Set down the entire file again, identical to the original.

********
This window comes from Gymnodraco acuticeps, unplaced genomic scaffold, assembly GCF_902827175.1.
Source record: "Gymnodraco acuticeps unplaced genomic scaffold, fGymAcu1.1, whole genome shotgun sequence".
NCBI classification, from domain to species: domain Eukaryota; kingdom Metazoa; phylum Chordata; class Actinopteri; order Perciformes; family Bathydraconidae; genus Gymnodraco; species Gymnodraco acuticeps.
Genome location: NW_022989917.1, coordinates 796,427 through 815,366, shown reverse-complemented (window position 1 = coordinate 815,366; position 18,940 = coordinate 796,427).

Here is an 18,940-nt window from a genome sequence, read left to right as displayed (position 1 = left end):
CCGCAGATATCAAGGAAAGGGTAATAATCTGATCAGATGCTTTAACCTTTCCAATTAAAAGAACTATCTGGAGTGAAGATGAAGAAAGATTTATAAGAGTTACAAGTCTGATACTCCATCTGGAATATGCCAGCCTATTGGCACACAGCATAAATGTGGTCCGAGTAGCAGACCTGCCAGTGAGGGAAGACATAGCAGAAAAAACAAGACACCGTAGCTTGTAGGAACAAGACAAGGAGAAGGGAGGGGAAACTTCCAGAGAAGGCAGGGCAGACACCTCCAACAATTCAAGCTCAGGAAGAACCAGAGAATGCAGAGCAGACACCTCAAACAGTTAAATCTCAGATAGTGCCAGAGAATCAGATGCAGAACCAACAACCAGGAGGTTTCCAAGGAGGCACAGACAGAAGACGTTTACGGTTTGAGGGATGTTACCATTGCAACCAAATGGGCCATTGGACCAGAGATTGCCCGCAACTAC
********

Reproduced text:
This window comes from Gymnodraco acuticeps, unplaced genomic scaffold, assembly GCF_902827175.1.
Source record: "Gymnodraco acuticeps unplaced genomic scaffold, fGymAcu1.1, whole genome shotgun sequence".
NCBI classification, from domain to species: domain Eukaryota; kingdom Metazoa; phylum Chordata; class Actinopteri; order Perciformes; family Bathydraconidae; genus Gymnodraco; species Gymnodraco acuticeps.
Genome location: NW_022989917.1, coordinates 796,427 through 815,366, shown reverse-complemented (window position 1 = coordinate 815,366; position 18,940 = coordinate 796,427).

Here is an 18,940-nt window from a genome sequence, read left to right as displayed (position 1 = left end):
CCGCAGATATCAAGGAAAGGGTAATAATCTGATCAGATGCTTTAACCTTTCCAATTAAAAGAACTATCTGGAGTGAAGATGAAGAAAGATTTATAAGAGTTACAAGTCTGATACTCCATCTGGAATATGCCAGCCTATTGGCACACAGCATAAATGTGGTCCGAGTAGCAGACCTGCCAGTGAGGGAAGACATAGCAGAAAAAACAAGACACCGTAGCTTGTAGGAACAAGACAAGGAGAAGGGAGGGGAAACTTCCAGAGAAGGCAGGGCAGACACCTCCAACAATTCAAGCTCAGGAAGAACCAGAGAATGCAGAGCAGACACCTCAAACAGTTAAATCTCAGATAGTGCCAGAGAATCAGATGCAGAACCAACAACCAGGAGGTTTCCAAGGAGGCACAGACAGAAGACGTTTACGGTTTGAGGGATGTTACCATTGCAACCAAATGGGCCATTGGACCAGAGATTGCCCGCAACTAC